Bumbling secret agent Maxwell Smart drove a Sunbeam Tiger and now you could too, with one coming up for auction in the next month.

The V8-powered English sports car was one of four cars that Max drove in the 60s TV show Get Smart — or was that five?

Although truth be told the car seen on screen was in fact a four cylinder Alpine dressed up to look like a Tiger.

You see the V8 didn’t leave enough room under the bonnet for his 007 style pop-up cannons.

Described as a poor man’s Cobra, the Sunbeam Tiger was the cheapest way to get into a Shelby engineered, small block, Ford-powered, two-seat British convertible in the 60s.

The Tiger with a Ford 4.2L (260cu in) V-8 was praised by the motoring press of the time.

Road and Track found it to be ‘‘a comfortable and refined” sports/touring car.

“In 164bhp (brake horsepower) form, the performance and handling of the car are just about ideal.’’

The Tiger recorded 0-100km/h in 7.8 seconds and had a top speed of 190km/h — not as fast as the brutal Cobra but still impressive.

For 1967 the V8 was upped to 4.7L (289cu in), but despite its 200 horsepower the Tiger II wasn’t much faster – the problem was getting the power to ground through the small 13 inch wheels.

Max’s Tiger had all the secret agent stuff: rotating licence plates, ramming bumperettes, Howitzer, smoke screen and ejector seats.

Of course the Tiger being auctioned by Shannons doesn’t come with this stulff, but it looks pretty cool nevertheless.

Restored in the UK in the 1990s, this much-loved 1965 Sunbeam Tiger came to Australia at the end of 2012.

It was restored by its UK Sunbeam Owner’s Club secretary owner as a driver for regular use in club-level competition, hence the four-point harnesses fitted.

It was purchased as the best-driving example he’d tried by the current Australian owner, who has maintained it meticulously since.

Finished in red to a reasonable quality, its cabin is neat with its black-trimmed vinyl, wooden dashboard and matching wood-rim steering wheel and gear knob.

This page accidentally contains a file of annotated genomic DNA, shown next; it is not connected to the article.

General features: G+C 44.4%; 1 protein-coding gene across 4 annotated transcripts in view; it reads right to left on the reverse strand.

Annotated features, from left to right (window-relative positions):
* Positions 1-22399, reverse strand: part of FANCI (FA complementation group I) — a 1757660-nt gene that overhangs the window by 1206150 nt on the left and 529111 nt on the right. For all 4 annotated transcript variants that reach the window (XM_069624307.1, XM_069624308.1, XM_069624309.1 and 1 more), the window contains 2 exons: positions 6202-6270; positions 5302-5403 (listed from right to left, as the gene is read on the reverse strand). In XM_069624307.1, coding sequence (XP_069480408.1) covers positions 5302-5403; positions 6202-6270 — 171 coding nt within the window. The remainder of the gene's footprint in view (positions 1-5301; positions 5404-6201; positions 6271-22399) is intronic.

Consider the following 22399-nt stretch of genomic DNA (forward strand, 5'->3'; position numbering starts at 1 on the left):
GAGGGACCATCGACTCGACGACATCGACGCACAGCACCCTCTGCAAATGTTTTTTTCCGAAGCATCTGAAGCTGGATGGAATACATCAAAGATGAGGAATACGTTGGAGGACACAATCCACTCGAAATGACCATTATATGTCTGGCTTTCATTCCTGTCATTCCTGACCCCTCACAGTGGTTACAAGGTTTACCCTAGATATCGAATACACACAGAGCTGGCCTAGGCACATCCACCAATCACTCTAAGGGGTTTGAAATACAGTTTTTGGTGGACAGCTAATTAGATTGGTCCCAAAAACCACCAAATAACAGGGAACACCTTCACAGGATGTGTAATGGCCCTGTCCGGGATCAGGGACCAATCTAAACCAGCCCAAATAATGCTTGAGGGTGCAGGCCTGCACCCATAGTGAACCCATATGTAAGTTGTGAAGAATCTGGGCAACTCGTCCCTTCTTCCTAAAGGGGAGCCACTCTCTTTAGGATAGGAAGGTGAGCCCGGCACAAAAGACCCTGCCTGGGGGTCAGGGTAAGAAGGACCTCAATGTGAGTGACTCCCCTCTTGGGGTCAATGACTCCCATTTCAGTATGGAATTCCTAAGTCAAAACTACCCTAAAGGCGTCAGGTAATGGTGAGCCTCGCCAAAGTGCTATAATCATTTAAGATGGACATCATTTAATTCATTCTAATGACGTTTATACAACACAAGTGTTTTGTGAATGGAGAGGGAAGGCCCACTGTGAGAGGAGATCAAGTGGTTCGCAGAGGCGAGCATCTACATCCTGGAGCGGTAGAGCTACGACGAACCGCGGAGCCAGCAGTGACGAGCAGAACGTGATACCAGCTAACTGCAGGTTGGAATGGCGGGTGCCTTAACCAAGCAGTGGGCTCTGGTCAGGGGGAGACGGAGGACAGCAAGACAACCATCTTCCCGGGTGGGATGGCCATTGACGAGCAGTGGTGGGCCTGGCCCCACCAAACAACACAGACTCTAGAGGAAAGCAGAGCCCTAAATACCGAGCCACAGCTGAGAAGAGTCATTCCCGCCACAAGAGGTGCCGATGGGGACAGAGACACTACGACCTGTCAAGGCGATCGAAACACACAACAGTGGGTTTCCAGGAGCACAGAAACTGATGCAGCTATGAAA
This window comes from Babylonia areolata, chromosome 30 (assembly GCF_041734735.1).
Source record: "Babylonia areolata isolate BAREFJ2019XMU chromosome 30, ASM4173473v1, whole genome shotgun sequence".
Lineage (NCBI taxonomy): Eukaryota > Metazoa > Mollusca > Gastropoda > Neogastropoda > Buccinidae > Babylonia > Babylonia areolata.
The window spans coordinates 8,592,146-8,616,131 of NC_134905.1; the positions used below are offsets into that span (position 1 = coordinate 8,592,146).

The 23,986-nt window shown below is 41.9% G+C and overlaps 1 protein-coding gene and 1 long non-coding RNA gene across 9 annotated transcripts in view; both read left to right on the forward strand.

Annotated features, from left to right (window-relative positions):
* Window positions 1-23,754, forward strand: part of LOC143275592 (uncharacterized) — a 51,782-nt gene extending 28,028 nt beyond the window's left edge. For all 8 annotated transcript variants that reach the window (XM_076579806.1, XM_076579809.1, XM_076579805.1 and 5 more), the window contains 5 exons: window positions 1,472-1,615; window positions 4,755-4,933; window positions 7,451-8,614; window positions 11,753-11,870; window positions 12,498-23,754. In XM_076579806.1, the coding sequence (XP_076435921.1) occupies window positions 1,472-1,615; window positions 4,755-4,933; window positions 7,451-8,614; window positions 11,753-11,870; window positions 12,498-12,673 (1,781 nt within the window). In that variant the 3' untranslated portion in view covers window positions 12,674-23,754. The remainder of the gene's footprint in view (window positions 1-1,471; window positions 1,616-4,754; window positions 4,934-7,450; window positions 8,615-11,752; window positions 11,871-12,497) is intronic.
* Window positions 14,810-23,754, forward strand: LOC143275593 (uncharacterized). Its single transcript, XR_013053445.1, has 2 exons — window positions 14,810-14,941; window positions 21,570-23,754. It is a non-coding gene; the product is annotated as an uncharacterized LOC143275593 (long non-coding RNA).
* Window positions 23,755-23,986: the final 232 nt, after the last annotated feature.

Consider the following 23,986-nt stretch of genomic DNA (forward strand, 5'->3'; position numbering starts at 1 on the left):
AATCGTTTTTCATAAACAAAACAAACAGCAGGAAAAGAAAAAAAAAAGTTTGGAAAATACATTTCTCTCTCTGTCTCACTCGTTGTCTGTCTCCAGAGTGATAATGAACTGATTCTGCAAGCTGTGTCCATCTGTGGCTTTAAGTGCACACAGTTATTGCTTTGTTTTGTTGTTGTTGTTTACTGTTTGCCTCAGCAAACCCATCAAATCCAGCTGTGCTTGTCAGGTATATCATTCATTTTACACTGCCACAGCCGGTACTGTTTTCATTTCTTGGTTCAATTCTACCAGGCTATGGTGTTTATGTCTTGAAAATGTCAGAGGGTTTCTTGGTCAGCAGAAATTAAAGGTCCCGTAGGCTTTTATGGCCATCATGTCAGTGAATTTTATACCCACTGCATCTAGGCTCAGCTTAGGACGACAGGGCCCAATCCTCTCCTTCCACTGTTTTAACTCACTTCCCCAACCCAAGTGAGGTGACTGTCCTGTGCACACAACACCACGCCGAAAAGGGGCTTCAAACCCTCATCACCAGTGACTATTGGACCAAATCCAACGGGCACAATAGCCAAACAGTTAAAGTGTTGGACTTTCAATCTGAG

There’s a non-standard fibreglass bonnet fitted, but an original factory steel one comes with the car in a crate.

Recent work has included a new windscreen, brake hoses, radiator hoses and fan belt, oil changes and a new oil filter, and new rear brake slave cylinders.

Our example also comes with an extensive history file of past owners, detailed invoices and test results from the engine rebuild by Maxwell Engineering, photos of its UK restoration, and the original registration documents and owner’s manual.

There are also numerous brass plaques from events the Tiger has attended.

Built for driving above all else, this Tiger has been on club registration, so is being sold unregistered.

It is expected to sell in the $70,000-$80,000 price range.

CHECKOUT: Max looked ‘smart’ in his convertible

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Riley

Chris Riley has been a journalist for almost 40 years. He has spent half of his career as a writer, editor and production editor in newspapers, the rest of the time driving and writing about cars both in print and online. His love affair with cars began as a teenager with the purchase of an old VW Beetle, followed by another Beetle and a string of other cars on which he has wasted too much time and money. A self-confessed geek, he’s not afraid to ask the hard questions - at the risk of sounding silly.